Wednesday 20 March 2019

Giving people their dreams

Seven suspected brothels were searched by gardai as part of a probe into potential human trafficking
Stock image posed by model
Seven suspected brothels were searched by gardai as part of a probe into potential human trafficking Stock image posed by model
Letters to the Editor

Letters to the Editor

Sir - It is with a genuine lump in my throat and a tear in my eye that I think of all the children who will not have a home for Christmas.

Where will these children wake up on Christmas morning to see what Santa has left? And the parents, who must feel like failures, through no fault of their own, will not be able to give their children the Christmas they had always dreamed of giving; the excitement of the children coming in and waking mammy and daddy to say Santa has been and left the things asked for in their letter.

My wish for 2018 is that the whole country can come together to give these people the dream of a happy life in a loving, warm home.

Can't the Government/Nama release land to build houses, in areas suitable for families? In the past, many families have moved from Dublin to smaller towns and villages, formed new communities and found it to be one of the best decisions they ever made. By doing so now, new jobs will be created in service industries.

The Government must play its part by giving incentives to encourage investment outside Dublin. Surely council planners and architects can design and price houses that are easy to heat and maintain, then offer them to contractors and material suppliers on condition they must only be allowed to add a 10pc margin, at the same time ensuring employees are given the going rate for their labour.

We have always been seen around the world as the most giving and generous country when it comes to helping our brothers and sisters overseas. Now it is time to pull together and lift our fellow brothers and sisters to create happier lives for themselves.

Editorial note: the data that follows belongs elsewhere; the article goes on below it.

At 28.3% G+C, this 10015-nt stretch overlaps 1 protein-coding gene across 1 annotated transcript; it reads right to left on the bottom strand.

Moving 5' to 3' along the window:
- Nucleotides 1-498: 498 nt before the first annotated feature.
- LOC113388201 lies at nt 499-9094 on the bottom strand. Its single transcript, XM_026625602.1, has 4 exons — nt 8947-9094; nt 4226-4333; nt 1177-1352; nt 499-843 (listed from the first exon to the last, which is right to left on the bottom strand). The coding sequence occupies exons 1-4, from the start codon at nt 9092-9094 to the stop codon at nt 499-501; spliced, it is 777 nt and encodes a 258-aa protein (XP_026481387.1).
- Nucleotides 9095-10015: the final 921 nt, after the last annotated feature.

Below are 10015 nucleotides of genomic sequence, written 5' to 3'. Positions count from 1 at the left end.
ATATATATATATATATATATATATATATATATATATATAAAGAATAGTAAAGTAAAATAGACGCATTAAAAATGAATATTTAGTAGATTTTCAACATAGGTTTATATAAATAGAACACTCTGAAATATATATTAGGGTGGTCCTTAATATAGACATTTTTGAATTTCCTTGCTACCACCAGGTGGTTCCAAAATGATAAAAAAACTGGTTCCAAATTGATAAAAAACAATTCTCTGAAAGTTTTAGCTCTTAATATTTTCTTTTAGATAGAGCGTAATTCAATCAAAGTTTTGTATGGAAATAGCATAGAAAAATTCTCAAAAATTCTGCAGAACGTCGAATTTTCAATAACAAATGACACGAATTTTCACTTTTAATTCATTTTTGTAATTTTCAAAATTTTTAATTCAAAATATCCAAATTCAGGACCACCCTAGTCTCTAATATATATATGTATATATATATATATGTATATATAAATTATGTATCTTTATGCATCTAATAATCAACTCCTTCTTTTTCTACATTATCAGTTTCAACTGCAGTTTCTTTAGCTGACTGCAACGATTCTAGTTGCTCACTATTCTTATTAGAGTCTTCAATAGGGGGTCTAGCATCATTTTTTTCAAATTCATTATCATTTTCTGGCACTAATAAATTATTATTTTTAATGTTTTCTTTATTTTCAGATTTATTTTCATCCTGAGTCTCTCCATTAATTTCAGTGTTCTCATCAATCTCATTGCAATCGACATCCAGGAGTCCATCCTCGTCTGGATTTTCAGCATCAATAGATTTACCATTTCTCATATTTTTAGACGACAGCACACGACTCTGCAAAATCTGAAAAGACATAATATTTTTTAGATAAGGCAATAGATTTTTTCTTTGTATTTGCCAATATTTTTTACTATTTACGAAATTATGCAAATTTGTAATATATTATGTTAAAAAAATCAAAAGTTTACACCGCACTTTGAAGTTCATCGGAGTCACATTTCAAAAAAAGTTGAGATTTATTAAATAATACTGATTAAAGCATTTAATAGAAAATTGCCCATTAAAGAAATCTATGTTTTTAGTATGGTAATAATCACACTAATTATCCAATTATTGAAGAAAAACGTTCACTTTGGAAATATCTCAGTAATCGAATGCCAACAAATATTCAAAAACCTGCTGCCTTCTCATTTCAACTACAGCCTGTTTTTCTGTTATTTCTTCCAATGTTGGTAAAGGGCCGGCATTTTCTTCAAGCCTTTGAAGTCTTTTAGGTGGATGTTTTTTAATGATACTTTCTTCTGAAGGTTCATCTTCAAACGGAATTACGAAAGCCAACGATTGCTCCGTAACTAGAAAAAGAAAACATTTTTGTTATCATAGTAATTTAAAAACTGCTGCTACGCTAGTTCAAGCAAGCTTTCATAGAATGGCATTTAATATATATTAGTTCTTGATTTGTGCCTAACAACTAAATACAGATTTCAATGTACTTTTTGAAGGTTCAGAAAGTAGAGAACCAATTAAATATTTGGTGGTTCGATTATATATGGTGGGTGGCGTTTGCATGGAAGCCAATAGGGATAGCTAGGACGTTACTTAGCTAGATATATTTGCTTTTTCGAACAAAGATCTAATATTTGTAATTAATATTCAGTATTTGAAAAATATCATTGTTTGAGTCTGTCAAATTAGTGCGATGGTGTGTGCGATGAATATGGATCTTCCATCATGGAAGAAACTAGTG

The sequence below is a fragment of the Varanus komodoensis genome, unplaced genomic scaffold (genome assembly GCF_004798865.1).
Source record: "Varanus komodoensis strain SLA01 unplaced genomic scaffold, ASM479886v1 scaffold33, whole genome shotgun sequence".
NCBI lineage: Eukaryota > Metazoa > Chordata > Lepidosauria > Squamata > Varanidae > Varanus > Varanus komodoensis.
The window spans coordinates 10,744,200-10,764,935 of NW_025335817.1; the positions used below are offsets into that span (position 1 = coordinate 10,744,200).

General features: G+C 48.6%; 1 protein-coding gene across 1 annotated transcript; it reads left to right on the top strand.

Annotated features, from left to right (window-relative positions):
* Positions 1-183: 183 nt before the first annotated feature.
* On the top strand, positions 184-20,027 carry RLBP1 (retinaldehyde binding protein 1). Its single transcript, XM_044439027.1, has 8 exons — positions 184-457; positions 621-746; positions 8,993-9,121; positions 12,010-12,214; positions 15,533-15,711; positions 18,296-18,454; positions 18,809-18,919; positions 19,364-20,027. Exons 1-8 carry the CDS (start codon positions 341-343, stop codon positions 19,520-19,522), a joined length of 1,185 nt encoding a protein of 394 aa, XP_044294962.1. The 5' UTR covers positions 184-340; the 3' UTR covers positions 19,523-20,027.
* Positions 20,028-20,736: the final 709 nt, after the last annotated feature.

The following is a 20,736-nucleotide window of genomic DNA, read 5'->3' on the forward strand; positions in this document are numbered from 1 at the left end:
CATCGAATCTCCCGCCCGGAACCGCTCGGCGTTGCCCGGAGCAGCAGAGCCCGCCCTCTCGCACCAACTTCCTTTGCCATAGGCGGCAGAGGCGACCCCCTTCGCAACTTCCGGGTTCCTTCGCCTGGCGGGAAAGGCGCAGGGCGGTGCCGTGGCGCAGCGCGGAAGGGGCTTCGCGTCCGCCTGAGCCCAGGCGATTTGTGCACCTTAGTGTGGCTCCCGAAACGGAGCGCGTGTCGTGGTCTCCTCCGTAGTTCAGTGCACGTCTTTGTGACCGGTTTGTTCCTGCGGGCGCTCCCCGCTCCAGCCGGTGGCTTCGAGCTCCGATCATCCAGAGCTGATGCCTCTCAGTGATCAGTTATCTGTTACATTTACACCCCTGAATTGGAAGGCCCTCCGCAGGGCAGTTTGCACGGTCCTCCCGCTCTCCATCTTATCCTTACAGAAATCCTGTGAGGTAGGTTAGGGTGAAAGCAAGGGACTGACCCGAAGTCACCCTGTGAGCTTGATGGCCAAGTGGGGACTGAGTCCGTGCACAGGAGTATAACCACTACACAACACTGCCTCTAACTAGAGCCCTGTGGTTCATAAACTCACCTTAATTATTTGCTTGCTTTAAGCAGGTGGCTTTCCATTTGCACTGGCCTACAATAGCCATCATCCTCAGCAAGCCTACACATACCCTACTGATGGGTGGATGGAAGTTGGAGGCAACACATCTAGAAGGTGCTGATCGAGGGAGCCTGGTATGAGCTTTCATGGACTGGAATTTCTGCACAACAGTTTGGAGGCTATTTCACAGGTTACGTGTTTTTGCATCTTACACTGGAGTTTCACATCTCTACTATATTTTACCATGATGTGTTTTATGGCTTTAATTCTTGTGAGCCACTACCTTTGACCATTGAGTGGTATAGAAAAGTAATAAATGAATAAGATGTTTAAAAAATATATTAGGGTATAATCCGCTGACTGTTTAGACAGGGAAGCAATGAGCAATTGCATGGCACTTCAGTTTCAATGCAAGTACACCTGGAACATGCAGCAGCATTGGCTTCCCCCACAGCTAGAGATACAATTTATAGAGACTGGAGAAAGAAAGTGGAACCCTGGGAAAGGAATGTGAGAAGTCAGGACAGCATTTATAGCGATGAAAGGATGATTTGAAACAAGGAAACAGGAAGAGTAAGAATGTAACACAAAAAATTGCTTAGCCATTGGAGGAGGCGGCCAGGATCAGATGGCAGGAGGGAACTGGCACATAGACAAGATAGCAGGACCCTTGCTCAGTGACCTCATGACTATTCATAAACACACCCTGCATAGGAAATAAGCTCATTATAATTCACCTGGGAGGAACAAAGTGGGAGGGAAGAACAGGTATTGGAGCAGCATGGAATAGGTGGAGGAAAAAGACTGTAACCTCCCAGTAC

John Morgan,

Dundalk

More is happening in so much less time

Sir - It's Christmas once again. Where did the year go? A week feels like a day; a month feels like a week; a year feels like a month. Is time speeding up? Or perhaps life is so hectic that we don't have time for time. Science confirms this, it tells us that the rotation of the Earth is slowing, and time is speeding up.

Evidence for this assertion comes from the Schumann Resonance, which is like the Earth's heartbeat. Maybe we need to get back in harmony with that beat. The sensation that time speeds up as you get older is one of the mysteries of time. People across the world are experiencing the feeling that time is speeding up. While a day is still constituted in 24-hour increments, time seems to be moving faster than ever.

In today's computerised world, more is happening in less time. Days, weeks and years fly by. This isn't just a physiological symptom of those who are progressing in age, as every age from teens to the elderly is experiencing this phenomenon. One day it's Easter and before you know it, it's Christmas. Wouldn't it be amazing to take time out from time? Slow everything down and return to the long days when time was on our side.

Anthony Woods,

Ennis,

Co, Clare

I am

I feel; therefore I am

Call me Spirit on a journey

To experience a physical life.

A promise that is a dream;

To be loved; to give love.

To have the unconditional love a Mother gives.

This journey takes time.

It is called 'Life'

It is my life

It may be long or short

depending on what is allotted to me.

A heart beats above me.

Now my heart is beating too

I am warm

I am secure

This must be the 'unconditional love'

I am bud from seed

I will open into a beautiful world.

I know not what my future holds

or what I may bring to the world

Only that I am unique

A link in the chain that is humanity.

I feel

Therefore... I am

I cannot wait...

Clare,

Co Kildare

Nothing more beautiful, yet...

Sir - Christmas Eve, children tucked up in their beds awaiting the arrival of Santa Claus, hoping he delivers what they've asked or written for.

There is nothing more beautiful than the excited faces of innocent children opening presents or receiving delivery of exactly what it is they requested.